PIERRE, S.D. (KELO) — The topic of fairness for females in K-12 and college sports will return again to roil the waters of the South Dakota Legislature in the 2022 session that opens Tuesday.

Two versions of legislation are pre-filed. Both would limit participation based on biological sex at birth.

They would specifically restrict female sports to people born as females. That would bar people born as males from participating in sports designated for females.

Representative Rhonda Milstead and Senator Maggie Sutton are making another attempt at the ban.

Their 2022 bill is generally similar to their 2021 bill that Governor Kristi Noem vetoed.

The Milstead-Sutton bill will again start in the House of Representatives, as it did last year.

Rather than watching from the sideline, the governor is directly taking up the cause this year. The governor’s bill will start in the Senate.

Both bills would allow an athlete to sue an accredited school, school district or institution of higher education governed by the state Board of Regents or the state Board of Technical Education.

South Dakota’s six public universities have sports teams. The four public technical colleges don’t, at this point.

Neither bill would require that K-12 schools gather written annual statements from every athlete, as the Milstead-Sutton bill proposed last year.

The governor’s bill also would allow an athlete to sue the South Dakota High School Activities Association.

The association already has a formal procedure for determining whether to allow participation by a transgender athlete.

The two somewhat different measures were among the 58 House bills and 75 Senate bills already pre-filed as of Monday morning for the 2022 session that is scheduled to run through March 28.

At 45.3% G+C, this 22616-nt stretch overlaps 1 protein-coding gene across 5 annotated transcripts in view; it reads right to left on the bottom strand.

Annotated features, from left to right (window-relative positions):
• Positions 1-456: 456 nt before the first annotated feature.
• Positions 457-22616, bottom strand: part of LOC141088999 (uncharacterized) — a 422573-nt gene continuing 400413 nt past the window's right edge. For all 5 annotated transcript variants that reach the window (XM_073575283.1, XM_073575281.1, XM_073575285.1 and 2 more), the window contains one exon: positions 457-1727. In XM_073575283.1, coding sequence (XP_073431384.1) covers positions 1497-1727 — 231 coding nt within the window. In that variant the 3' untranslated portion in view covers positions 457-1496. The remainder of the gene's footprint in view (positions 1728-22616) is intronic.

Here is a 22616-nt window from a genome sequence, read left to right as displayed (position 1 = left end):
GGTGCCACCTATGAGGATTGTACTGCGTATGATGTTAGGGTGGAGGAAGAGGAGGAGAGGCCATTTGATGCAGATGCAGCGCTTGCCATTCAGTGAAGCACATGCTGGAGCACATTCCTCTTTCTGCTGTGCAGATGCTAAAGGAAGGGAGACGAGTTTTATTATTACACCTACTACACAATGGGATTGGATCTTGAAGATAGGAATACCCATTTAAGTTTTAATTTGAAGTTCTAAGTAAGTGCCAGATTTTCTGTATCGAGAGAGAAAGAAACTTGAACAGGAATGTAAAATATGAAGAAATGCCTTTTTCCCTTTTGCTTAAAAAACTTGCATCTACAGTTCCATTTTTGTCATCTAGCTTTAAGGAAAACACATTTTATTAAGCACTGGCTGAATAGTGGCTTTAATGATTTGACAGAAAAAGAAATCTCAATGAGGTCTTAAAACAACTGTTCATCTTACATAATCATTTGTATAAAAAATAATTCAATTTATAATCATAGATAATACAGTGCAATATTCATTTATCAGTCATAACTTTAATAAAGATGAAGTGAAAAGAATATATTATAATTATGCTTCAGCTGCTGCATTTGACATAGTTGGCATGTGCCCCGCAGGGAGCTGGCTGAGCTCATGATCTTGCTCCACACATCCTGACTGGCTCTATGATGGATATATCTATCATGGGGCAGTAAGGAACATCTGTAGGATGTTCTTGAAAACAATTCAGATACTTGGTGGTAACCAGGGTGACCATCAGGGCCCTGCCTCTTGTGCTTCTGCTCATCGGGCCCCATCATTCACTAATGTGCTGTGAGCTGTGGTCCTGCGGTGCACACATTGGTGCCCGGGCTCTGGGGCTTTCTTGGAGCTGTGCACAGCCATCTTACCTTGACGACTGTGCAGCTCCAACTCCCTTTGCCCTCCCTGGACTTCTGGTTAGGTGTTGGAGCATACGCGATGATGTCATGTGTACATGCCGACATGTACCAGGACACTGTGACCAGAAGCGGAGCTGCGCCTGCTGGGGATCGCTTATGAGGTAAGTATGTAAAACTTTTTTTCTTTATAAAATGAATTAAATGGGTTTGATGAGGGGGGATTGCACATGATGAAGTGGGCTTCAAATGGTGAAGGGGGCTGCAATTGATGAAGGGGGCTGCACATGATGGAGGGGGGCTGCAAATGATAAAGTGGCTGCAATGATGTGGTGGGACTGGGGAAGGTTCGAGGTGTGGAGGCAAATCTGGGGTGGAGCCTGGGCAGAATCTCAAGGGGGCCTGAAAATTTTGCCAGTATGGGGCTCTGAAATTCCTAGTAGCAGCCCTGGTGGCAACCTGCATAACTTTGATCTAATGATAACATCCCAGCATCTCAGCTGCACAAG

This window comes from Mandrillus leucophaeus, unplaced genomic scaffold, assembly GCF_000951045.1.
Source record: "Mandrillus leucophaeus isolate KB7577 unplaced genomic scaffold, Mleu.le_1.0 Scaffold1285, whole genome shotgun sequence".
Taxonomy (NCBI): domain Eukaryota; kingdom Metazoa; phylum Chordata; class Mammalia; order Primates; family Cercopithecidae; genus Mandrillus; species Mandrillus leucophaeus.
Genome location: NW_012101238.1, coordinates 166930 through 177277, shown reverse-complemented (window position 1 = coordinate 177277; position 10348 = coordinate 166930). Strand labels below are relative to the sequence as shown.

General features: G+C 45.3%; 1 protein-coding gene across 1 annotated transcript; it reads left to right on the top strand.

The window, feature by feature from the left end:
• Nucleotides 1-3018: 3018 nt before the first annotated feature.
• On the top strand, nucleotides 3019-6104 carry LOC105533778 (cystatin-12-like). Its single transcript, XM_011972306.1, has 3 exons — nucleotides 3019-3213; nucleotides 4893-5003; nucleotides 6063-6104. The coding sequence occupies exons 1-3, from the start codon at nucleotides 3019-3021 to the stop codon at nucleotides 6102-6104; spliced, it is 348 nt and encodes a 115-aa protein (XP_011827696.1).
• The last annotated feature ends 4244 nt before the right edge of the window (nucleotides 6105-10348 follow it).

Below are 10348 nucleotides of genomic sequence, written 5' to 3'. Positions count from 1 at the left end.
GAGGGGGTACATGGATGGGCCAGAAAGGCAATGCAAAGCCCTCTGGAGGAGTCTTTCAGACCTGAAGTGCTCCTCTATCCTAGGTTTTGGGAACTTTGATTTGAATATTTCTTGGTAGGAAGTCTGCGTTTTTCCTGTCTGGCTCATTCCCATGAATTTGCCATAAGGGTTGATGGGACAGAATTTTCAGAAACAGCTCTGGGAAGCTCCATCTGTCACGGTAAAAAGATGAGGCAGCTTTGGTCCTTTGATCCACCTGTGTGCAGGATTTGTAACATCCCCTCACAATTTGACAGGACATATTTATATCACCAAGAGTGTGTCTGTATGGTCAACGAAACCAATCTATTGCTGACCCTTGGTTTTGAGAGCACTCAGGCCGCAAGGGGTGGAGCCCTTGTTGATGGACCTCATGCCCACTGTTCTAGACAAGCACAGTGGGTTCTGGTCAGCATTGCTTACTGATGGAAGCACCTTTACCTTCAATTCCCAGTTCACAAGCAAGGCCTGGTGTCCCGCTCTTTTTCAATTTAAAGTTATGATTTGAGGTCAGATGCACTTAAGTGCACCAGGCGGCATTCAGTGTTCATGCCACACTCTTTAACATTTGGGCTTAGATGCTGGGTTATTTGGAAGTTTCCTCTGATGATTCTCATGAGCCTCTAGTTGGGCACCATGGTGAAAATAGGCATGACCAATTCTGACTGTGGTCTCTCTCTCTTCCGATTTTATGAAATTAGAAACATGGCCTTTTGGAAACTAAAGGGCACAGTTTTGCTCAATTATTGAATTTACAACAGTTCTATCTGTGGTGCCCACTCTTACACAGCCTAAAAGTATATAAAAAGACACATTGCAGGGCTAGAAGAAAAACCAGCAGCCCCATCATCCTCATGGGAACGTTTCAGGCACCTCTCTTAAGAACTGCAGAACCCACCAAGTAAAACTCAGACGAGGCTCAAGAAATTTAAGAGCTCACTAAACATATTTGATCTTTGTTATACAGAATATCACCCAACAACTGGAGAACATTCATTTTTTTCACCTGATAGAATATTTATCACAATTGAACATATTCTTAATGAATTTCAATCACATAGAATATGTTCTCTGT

The governor has zigged and zagged on the issue of fairness in female sports.

Last year, no one from the governor’s office or her administration testified in favor of or against Milstead and Sutton’s bill during its House committee hearing or at its Senate committee hearing.

The House passed the bill, but a Senate committee blocked it. Sutton used a procedural move known as a smoke-out to force it to the Senate floor, where it eventually passed.

Opposition to various parts of the legislation came from the school boards association, the school administrators group, the high school activities association, the Board of Regents, Sioux Falls Sports Authority, and South Dakota Chamber of Commerce and Industry,

The governor sent a message of support on Twitter for the bill as it was resurrected in the Senate.

But after it passed, she issued a style-and-form veto that pointed out shortcomings her advisors had identified in the bill.

House Speaker Spencer Gosch said the governor’s veto message went beyond the technical revisions that a style-and-form veto usually addressed.

Meanwhile, the governor announced formation of a national coalition to defend Title IX. Noem issued a column March 26, 2021, explaining her position.

The House of Representatives overwhelmingly refused the governor’s style and form veto, then fell two ayes short of the two-third majority needed for passing the bill over the governor’s veto.

That same day, the governor issued two executive orders. one for K-12 schools and one for the Board of Regents whose members govern South Dakota’s six public universities and are appointed by the governor.

In the K-12 order, she told the state Department of Education to establish a policy and distribute it to all public school districts in the state.

In the regents order, she also told the board to “take any and all steps necessary within the law of the state to legally implement policies” consistent with the order.

With the orders, Noem issued a statement and sent a letter to legislators that said she wanted to call a special session for May or June when the topic and several others could be addressed. That didn’t happen.

On December 14, the governor announced she planned to offer her version of female-sports legislation for the 2022 session. ACLU South Dakota described it as “clearly fueled by a fear and misunderstanding of transgender people in our state.”

The governor likely will talk about the issue as part of her State of the State address to the joint assembly of legislators set for 1 p.m. CT Tuesday in the House chamber.